As mentioned, lambing takes place in October, whereby more mature ewes are lambed. The second batch of sheep, which comprise hoggets and Dorset-crosses are lambed at the end of December.
“At the end of April, we turned out the ram. Following scanning, we obtained an average of 2.1. 23 of the ewes were in-lamb, with the stock ram cleaning up the remainder of empty ewes. I am absolutely thrilled with this figure.”
“I lamb the flock outdoors. In years gone by, I learned an old trick from an older generation farmer. I was told if you feed the sheep in the morning early, they will lamb an hour either side.”
“For example, let’s say you routinely feed your sheep at 7 am. Your sheep should lamb between 6 am to 8/9 am. I have been following this for years, and it works for me.”
“I believe the sheep know you are around during these times, so they feel It Is safe. My sheep never or very rarely lamb in the middle of the night.”
Furthermore, because Dorset sheep come in season naturally, there is no need to sponge, as a compact lambing season occurs naturally for this breed. The ram usually tips the ewes within three weeks of turnout.
Progeny and prospects
Samantha strives to produce a “nice” lamb, with a good head and feet, with a “great” carcass and confirmation.
She desires to carry forward traits in progeny, which will allow commercial buyers to finish lambs rapidly and efficiently.
“This year, the progeny will be sold on as ewe lambs. However, I plan to retain some hogget rams for a show and sale next year.”
“Last year, I had very few ewe lambs. I bought four or five replacements. I will put a hard cull in place if I believe that offspring are not up to spec and the lambs are not good enough.”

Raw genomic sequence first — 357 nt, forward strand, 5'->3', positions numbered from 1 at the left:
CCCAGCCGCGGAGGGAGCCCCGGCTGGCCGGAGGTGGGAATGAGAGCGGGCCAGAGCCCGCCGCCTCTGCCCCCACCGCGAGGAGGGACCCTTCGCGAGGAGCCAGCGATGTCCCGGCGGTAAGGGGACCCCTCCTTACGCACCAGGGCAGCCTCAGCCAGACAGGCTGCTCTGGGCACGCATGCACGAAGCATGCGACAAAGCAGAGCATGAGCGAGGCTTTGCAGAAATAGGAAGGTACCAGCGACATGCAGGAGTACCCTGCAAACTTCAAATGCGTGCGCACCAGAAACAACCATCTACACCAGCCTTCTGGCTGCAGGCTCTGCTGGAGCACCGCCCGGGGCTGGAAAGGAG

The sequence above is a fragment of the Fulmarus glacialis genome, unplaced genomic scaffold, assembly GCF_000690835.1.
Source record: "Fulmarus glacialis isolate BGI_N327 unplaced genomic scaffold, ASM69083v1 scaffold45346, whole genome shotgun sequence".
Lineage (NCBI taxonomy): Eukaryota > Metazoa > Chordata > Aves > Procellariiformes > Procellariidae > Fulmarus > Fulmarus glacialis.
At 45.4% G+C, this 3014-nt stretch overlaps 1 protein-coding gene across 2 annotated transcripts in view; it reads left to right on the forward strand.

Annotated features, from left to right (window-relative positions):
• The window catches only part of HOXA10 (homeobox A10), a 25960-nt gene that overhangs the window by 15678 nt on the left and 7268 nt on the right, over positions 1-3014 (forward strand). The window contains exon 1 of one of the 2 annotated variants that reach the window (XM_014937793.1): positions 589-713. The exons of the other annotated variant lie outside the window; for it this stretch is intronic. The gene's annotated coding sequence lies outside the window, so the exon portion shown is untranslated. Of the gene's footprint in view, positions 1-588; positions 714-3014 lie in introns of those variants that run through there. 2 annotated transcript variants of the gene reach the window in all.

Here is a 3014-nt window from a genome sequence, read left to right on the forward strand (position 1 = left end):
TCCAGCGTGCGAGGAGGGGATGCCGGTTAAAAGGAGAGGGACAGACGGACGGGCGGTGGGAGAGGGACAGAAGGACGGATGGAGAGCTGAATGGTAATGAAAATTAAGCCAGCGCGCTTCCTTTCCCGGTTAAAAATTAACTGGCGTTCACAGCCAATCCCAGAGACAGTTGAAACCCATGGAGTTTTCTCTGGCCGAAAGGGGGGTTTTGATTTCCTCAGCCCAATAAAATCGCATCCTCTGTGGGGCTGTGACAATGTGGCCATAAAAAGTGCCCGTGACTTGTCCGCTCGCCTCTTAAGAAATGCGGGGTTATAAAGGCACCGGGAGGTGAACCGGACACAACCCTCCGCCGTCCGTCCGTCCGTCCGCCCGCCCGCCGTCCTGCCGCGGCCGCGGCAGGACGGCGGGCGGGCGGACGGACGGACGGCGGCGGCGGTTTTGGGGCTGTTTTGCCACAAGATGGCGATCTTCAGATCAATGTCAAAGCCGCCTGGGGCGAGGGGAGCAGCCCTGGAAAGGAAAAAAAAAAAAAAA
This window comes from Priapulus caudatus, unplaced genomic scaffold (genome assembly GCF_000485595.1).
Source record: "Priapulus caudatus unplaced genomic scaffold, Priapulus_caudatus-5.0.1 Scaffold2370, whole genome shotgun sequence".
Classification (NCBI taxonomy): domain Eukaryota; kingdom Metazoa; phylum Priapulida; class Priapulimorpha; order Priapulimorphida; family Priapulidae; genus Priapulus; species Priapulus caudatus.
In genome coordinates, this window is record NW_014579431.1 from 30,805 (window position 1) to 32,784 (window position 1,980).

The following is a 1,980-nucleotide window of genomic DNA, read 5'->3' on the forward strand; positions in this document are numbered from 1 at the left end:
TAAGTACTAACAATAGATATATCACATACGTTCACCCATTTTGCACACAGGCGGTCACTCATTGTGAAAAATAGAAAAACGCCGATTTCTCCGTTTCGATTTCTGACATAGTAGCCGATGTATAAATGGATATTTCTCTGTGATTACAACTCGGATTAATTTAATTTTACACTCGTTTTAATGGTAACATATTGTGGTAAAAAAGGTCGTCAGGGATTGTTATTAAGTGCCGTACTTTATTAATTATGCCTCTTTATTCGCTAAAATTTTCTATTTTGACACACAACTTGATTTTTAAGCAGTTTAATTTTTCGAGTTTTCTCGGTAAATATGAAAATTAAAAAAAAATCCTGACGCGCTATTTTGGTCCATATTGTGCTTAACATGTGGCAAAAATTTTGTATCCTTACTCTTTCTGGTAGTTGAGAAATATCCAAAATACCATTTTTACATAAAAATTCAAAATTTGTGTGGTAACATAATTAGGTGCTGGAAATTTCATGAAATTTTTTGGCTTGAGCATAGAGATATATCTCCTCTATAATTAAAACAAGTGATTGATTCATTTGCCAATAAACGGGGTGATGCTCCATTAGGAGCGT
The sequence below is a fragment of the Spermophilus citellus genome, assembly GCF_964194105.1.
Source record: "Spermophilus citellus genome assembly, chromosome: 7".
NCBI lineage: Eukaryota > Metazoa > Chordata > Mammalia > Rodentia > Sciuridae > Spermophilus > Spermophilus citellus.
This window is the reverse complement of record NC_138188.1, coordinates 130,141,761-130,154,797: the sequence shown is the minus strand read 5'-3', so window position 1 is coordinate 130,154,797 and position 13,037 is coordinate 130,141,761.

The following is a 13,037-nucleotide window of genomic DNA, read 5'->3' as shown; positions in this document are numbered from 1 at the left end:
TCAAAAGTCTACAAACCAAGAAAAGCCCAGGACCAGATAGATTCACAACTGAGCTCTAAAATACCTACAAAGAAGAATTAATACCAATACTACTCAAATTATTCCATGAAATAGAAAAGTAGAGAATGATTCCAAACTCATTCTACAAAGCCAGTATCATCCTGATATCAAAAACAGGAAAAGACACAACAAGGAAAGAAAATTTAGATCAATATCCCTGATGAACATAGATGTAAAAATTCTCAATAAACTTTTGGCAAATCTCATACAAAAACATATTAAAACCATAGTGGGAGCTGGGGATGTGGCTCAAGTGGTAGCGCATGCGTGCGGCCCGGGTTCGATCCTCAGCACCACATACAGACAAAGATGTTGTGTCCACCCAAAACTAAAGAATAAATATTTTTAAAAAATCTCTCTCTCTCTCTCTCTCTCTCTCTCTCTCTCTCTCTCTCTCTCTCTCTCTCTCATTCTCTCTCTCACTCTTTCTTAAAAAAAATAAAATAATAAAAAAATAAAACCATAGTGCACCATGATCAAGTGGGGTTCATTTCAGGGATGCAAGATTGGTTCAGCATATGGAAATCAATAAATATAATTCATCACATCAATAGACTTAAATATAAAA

“Overall, I love pushing the breed forward, representing all types of breeds, and how they all have a place in the market.”
“Besides, I am the secretary of the National Sheep Breeders’ Association. The association will have a stand at the National Ploughing Championships this year, which will display 19 different sheep breeds across Ireland.”
Plans for the future
Her plans for the future entail increasing ewe numbers and increasing her sales of pedigree Dorset hoggets and ewe lambs.
As a result of her current holding being extremely fragmented, she also plans to extend the farm closer to home. This is part of her plan to constantly improve her current thriving enterprise.
In five years’ time, Samantha aims to continue to produce good quality sheep and further inform the public about the farm-to-fork movement.
“I believe people need to be more informed. It is not entirely about living from vegetables. We can not let our heritage move out. In addition to this, we need to inform the public on wool and its requirement as a viable alternative to synthetic.”
Samantha continues, “I see the future of agriculture as rocky in the short-term”. This is until we know what is happening exactly with environmental rules and regulations. We know what we are doing.”
“Generally, as farmers, we will listen to people and continue to produce food in a sustainable manner. We should be aiming to promote Ireland as green, which is not always perceived in the public eye,” the Dorset sheep breeder concludes.